Alaska, which has fallen behind North Dakota in oil output and whose Prudhoe Bay oil fields are waning, is exploring the possibility of extracting oil from the source rock on the state’s North Slope. The state has leased more than half a million acres of its land to exploration companies, and even some environmentalists believe that the shale oil development could be the best way to increase output with relatively modest damage to the environment.
As in shale developments in Texas, North Dakota and elsewhere in the lower 48 states, the key to unlocking Alaska’s shale oil is a combination of horizontal drilling and hydraulic fracturing, a method of injecting a mix of water, sand and chemicals at high pressure to free up captured oil and gas.
As in Canada and North Dakota, a pipeline is playing a key role in the public debate over this new technological frontier. But whereas a new pipeline — the Keystone XL extension — is needed to get oil to markets in the lower 48, the quandary in Alaska is how to fill the existing Trans-Alaska Pipeline System. That pipeline is operating at less than one-third of its total capacity, as the Prudhoe Bay fields decline.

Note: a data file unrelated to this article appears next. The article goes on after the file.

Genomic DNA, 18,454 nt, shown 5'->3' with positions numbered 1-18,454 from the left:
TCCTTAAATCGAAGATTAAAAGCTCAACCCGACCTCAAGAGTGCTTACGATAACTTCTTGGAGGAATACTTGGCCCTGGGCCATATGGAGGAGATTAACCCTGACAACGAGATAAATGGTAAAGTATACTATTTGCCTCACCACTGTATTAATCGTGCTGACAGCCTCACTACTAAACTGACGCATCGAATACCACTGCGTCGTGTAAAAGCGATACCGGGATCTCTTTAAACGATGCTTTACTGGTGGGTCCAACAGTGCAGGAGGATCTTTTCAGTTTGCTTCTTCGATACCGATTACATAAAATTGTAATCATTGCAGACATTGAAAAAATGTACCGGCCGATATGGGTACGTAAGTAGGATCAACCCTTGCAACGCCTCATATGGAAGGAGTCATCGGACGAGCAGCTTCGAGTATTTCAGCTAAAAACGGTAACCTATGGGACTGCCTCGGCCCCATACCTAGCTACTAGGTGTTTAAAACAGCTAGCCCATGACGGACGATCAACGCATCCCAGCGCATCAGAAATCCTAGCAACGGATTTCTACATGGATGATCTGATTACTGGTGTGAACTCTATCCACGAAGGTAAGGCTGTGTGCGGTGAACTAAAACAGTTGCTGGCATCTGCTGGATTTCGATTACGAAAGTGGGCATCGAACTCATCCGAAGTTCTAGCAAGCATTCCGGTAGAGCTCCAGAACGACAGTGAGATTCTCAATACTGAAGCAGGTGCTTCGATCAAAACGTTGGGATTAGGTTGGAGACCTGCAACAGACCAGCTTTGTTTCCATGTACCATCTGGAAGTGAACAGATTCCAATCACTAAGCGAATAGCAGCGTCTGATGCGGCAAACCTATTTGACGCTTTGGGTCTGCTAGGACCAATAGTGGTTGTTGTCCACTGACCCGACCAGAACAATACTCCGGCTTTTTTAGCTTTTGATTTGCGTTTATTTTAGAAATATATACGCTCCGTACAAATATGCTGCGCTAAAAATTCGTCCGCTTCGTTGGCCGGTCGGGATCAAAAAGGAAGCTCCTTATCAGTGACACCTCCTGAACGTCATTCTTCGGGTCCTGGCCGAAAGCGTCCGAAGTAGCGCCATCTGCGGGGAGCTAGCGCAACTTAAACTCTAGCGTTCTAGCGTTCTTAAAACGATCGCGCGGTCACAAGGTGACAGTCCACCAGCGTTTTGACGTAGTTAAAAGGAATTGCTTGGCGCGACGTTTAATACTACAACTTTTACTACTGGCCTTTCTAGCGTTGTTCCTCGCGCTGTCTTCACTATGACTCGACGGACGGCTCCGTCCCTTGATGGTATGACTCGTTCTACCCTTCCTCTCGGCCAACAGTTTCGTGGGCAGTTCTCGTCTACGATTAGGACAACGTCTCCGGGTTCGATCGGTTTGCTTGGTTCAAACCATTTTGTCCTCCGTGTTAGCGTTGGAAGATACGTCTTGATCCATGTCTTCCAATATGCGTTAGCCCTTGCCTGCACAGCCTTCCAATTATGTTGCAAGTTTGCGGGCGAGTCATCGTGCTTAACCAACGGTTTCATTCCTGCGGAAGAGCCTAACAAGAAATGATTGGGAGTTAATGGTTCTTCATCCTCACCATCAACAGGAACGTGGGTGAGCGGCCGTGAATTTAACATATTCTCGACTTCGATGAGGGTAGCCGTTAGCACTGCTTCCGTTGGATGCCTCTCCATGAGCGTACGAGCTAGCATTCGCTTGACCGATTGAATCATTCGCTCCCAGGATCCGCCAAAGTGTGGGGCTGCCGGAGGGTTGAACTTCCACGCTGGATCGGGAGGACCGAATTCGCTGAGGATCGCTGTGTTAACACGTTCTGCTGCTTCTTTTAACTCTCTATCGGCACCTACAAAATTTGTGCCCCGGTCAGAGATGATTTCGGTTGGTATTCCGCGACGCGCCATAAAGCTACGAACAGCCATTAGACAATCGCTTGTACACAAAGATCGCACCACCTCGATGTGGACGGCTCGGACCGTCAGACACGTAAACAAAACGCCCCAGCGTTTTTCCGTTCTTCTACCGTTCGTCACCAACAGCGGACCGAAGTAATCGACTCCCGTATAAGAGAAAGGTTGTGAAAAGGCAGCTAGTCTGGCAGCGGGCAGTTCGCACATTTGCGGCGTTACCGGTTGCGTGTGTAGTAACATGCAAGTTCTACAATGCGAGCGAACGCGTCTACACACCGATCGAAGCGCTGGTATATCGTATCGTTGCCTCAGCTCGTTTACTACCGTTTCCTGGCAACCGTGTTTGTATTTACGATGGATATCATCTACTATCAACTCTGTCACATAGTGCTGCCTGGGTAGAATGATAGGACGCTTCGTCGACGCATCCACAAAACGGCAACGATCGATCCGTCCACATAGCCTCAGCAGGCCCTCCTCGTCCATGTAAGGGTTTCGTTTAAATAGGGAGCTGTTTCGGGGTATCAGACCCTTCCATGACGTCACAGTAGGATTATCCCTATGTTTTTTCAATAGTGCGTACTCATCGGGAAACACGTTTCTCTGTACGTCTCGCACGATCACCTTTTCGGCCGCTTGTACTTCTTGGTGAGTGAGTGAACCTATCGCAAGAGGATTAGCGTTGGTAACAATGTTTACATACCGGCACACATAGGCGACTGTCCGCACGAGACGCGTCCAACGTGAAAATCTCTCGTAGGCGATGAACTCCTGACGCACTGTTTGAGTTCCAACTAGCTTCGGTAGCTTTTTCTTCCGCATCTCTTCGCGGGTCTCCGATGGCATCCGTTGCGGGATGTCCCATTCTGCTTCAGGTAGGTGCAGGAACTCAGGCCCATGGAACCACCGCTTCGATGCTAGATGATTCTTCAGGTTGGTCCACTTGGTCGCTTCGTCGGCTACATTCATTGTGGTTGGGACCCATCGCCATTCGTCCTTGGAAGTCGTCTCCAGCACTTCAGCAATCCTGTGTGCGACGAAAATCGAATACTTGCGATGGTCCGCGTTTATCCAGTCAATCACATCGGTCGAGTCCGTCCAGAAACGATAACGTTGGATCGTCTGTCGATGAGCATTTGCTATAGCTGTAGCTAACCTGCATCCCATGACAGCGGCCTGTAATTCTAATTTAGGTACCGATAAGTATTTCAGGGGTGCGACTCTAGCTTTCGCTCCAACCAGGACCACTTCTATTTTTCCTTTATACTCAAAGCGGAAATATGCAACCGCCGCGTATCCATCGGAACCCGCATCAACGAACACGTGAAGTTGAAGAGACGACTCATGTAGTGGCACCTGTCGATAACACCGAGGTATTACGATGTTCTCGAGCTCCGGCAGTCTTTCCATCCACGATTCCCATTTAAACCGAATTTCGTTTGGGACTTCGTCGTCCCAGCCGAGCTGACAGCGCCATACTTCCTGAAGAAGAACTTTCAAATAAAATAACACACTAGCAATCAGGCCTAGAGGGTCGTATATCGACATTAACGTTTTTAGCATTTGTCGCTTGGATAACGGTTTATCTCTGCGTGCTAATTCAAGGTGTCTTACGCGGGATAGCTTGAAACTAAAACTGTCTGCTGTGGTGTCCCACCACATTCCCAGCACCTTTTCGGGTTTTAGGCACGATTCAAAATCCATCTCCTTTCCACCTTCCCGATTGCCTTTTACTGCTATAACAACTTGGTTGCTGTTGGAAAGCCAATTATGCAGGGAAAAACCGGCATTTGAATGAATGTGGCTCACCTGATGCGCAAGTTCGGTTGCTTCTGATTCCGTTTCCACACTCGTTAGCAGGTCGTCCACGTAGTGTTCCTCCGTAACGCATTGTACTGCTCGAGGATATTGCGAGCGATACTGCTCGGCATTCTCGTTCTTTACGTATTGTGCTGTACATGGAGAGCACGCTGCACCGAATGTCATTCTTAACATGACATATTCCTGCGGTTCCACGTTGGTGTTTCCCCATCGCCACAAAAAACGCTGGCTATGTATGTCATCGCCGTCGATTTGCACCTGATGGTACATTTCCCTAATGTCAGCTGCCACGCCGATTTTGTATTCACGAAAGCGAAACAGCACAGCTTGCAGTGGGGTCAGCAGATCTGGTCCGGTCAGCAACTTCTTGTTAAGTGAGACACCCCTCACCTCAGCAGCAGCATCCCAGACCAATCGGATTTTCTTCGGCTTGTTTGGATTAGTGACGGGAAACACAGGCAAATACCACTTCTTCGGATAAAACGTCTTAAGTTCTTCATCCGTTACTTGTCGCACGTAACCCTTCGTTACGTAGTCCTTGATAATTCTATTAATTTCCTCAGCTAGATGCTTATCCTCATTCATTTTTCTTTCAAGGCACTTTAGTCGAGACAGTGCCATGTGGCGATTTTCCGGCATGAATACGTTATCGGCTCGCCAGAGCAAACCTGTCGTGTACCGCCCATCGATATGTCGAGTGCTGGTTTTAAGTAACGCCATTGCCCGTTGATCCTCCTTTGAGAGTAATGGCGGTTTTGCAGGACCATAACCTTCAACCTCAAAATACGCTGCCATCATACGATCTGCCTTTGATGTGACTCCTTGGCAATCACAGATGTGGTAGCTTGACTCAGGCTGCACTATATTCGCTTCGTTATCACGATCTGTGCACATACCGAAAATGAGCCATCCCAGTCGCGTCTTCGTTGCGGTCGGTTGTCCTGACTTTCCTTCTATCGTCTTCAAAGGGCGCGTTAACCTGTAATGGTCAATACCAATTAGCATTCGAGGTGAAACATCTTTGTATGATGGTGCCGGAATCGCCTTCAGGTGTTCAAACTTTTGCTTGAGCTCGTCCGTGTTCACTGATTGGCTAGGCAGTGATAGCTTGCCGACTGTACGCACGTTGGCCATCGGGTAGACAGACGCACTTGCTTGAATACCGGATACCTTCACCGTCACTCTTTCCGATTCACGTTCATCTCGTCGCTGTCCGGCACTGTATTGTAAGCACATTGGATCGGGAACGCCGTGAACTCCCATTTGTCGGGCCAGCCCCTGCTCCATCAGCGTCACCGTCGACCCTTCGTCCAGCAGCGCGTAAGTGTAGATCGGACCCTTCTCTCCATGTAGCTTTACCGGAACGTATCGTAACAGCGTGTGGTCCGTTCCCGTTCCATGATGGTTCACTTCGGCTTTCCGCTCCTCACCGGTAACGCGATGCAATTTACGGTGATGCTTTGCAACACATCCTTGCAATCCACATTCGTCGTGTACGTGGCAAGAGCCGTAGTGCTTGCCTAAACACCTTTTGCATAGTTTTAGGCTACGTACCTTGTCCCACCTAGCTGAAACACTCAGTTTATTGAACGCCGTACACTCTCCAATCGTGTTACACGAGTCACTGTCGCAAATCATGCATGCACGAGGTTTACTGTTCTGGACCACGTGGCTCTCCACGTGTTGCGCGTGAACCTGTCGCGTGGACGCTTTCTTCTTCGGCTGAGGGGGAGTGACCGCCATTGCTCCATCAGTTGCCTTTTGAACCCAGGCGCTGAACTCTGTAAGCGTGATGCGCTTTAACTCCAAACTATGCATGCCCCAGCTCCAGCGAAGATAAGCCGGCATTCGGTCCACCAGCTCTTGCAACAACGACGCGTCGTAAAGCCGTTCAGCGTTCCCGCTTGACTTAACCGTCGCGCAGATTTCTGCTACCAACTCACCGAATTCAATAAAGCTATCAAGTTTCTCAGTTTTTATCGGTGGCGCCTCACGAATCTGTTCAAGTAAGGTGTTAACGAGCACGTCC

“We’ve had a close eye on the unconventional play in Canada and North Dakota, and to some extent, we’ve been viewing it as competition,” said Dan Sullivan, Alaska’s Department of Natural Resources commissioner. “But we view it less as competition, and more as an opportunity.”
For the moment, it remains unclear whether Alaska can replicate the shale oil boom that is reshaping North Dakota and parts of Texas. The U.S. Geological Survey issued its first assessment of the North Slope’s shale rock resources in February, estimating that the region contained between zero and 2 billion barrels of technically recoverable oil, along with between zero and 80 trillion cubic feet of gas.
The wide range of uncertainty in the estimate stems from the fact that companies are just beginning to collect data on whether shale oil operations would be profitable.
“It is really an unknown whether that oil can be recovered from the source rock, and can that oil be recovered at a rate and volume per well that would be economically viable,” said David W. Houseknecht, the USGS project chief for petroleum studies in Alaska, who conducted the agency’s recent North Slope assessment.
Houseknecht added that while the region — particularly its Shublik Formation, which extends beyond state land into the National Petroleum Reserve in Alaska — has “good potential.” But it generally contains less organic matter than the Bakken and is not geologically overpressured like the North Dakota formation, which has more than three times more estimated recoverable oil per unit area.
However, Ed Duncan, the president of Great Bear Petroleum LLC, is optimistic that the same source rocks that helped make Prudhoe Bay oil-rich can generate oil if the shale is fractured. Duncan, whose company previously had leased nearly 498,000 acres of state land and expects the state to issue leases on 45,000 additional acres this fall, said it is just a matter of connecting the fact that the source rocks for the North Slope could produce oil.